The Soufan Group Morning Brief


Friday, March 2, 2018

White House Reportedly Preparing for McMaster's Exit

The White House is preparing to replace H.R. McMaster as National Security Adviser as early as next month in a move orchestrated by Chief of Staff John Kelly and Defense Secretary James Mattis, according to people familiar with the discussions, NBC News reported. The move would be the latest in a long string of staff shake-ups at the White House over the past year and comes after months of strained relations between the president and McMaster.

A leading candidate to become President Donald Trump’s third National Security Adviser is reportedly Stephen Biegun, Vice president of International Governmental Affairs for the Ford Motor Company, according to the officials. He served on the National Security Council from 2001 to 2003 during George W. Bush’s administration. NBC News, ABC News

NSC Spokesman Michael Anton on Thursday called the NBC News report “fake news.” Principal Deputy Press Secretary at the White House Raj Shah, meanwhile, also cast doubt on reports of McMaster’s looming departure, telling reporters that the administration often dealt with “rumor and innuendo about senior administration officials.” Politico
Washington Post: Trump and McMaster Have Seemed Anxious to Part But So far Remain Together


Trump and the law on torture: “Does torture work? That’s debatable, although we have our doubts. Given the history of enhanced interrogation, however, two conclusions are ineluctable,” John J. Farmer, Jr. and Edward M. Neafsey write in Lawfare. “First, the resumption of its use would place our broader national security interests in jeopardy; and second, resumption could not be accomplished without manipulating the law.”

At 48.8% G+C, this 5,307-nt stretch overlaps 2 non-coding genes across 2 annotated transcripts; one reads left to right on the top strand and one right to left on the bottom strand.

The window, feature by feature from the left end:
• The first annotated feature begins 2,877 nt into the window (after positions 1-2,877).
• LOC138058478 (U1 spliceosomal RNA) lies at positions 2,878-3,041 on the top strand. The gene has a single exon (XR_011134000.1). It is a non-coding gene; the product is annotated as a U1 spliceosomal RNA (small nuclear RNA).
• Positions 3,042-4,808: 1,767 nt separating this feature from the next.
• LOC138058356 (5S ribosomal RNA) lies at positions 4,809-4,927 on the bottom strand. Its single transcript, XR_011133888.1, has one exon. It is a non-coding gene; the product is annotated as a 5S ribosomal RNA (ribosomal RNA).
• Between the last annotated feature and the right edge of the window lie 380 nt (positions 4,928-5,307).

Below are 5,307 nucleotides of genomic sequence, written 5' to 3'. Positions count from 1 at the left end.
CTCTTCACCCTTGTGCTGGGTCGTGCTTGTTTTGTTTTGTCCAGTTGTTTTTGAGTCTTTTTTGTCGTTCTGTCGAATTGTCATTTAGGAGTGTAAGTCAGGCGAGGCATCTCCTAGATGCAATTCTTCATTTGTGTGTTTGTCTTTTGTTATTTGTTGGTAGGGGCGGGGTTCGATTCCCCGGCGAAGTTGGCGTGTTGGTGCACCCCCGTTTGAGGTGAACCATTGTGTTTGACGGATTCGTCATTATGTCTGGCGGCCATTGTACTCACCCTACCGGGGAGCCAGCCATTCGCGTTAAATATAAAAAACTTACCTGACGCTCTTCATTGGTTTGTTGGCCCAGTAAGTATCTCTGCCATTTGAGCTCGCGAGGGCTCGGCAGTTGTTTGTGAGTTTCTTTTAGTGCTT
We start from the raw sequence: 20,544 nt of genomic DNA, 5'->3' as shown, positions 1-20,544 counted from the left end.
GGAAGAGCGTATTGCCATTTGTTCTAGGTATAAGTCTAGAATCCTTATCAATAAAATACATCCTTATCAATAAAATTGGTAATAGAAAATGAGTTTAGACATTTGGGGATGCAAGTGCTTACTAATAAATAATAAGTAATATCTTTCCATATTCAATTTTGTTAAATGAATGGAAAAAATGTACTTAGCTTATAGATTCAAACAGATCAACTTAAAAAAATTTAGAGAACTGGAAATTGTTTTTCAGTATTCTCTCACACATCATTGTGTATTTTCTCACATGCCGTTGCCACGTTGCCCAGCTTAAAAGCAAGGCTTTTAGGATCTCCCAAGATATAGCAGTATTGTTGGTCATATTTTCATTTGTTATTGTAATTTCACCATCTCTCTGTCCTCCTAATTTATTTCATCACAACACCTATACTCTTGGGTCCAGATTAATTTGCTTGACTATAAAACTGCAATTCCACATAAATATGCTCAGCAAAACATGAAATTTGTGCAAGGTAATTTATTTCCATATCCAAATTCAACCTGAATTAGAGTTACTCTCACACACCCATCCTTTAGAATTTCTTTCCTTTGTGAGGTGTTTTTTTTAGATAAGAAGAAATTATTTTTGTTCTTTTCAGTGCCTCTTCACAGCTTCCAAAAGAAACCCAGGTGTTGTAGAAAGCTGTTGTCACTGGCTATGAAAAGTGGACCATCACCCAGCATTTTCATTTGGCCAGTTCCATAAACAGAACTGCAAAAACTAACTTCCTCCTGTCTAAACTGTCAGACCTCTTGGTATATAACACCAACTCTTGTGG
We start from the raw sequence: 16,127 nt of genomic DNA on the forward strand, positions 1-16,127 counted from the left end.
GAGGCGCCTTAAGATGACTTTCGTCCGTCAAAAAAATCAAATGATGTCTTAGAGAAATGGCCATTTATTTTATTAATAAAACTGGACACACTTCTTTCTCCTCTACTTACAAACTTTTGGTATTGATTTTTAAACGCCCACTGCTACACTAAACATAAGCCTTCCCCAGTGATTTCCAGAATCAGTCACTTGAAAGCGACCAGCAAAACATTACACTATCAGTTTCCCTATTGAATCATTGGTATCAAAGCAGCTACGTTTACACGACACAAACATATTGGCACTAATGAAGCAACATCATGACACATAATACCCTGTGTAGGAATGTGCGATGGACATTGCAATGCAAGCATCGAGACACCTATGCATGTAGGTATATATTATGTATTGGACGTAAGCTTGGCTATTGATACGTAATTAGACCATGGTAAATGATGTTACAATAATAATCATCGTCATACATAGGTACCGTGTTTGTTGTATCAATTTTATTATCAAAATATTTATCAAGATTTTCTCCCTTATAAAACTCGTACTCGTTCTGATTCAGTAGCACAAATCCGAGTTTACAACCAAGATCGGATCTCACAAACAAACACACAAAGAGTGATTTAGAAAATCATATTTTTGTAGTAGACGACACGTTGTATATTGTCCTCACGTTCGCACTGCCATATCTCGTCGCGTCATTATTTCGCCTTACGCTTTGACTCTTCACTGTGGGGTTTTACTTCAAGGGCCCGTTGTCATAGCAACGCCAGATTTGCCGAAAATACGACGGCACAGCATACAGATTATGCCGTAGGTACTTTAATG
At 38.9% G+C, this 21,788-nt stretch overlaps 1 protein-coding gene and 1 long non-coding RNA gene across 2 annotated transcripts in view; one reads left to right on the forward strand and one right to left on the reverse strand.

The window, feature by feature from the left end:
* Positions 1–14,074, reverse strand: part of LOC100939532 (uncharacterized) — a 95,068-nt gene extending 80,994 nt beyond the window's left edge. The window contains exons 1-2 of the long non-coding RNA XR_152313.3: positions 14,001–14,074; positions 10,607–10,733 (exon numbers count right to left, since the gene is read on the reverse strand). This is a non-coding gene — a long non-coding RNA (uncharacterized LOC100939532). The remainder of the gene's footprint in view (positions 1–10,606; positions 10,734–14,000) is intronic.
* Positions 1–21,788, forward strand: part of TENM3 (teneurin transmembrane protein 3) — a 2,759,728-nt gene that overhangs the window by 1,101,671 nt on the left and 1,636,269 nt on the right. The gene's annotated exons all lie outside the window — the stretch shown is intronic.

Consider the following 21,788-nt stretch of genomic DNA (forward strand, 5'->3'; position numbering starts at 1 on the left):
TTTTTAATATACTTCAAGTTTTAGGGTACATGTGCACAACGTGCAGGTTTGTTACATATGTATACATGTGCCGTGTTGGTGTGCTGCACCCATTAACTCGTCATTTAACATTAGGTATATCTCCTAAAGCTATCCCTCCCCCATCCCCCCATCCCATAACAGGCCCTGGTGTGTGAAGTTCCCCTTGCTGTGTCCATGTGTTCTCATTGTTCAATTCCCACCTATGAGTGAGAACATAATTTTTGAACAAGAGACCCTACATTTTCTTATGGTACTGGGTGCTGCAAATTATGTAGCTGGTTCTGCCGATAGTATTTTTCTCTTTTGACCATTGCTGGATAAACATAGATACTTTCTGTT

Why Congress must vote on the United States’ role in Yemen: “We believe that since Congress has not authorized military force for this conflict, the United States should play no role in it beyond providing desperately needed humanitarian aid,” Senators Mike Lee, Bernie Sanders and Chris Murphy write in the Washington Post. “That is why we are introducing a joint resolution that would force Congress to vote on the U.S. war in Yemen. If Congress does not authorize the war, our resolution would require U.S. involvement in Yemen to end.”

What the U.S. should do about Putin’s nuclear threats: “American policymakers shouldn’t overreact – particularly before more information is available to craft informed decisions,” Caroline Dorminey writes in Reuters. “Even with Russia’s new rocket, the United States retains control of one of the world’s largest stockpiles and most-advanced nuclear capabilities. Actually using the U.S. arsenal in combat would result in devastating destruction on a much larger scale than in World War Two due to technological advances since then.”

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President Donald Trump’s nominee to lead the National Security Agency and U.S. Cyber Command told Congress Thursday that Russia, China, and other countries do not fear retaliation for their cyberattacks on the United States. “They don't think much will happen to them,” Army Lt. General Paul Nakasone told the Senate Armed Services Committee during his confirmation hearing. “They don’t fear us.” Nakasone's comments came after his retiring predecessor, Admiral Mike Rogers, told the committee this week that Trump had not given him permission to disrupt Russia's election hacking operations. If confirmed, Nakasone said he would act “with speed” to develop a strategy for deterring Russia’s interference. Voice of America, ABC News

Special Counsel Robert Mueller is reportedly assembling a case for criminal charges against Russians who carried out the hacking and leaking of private information designed to hurt Democrats in the 2016 election. Sources say the possible new indictment would delve into the details of, and the people behind, the Russian intelligence operation that used hackers to penetrate computer networks and steal emails of the Democratic National Committee and Clinton campaign chairman John Podesta.  The Wall Street Journal reported last year that the Justice Department had identified six members of the Russian government allegedly involved in the hacking of Democratic officials. NBC News, The Hill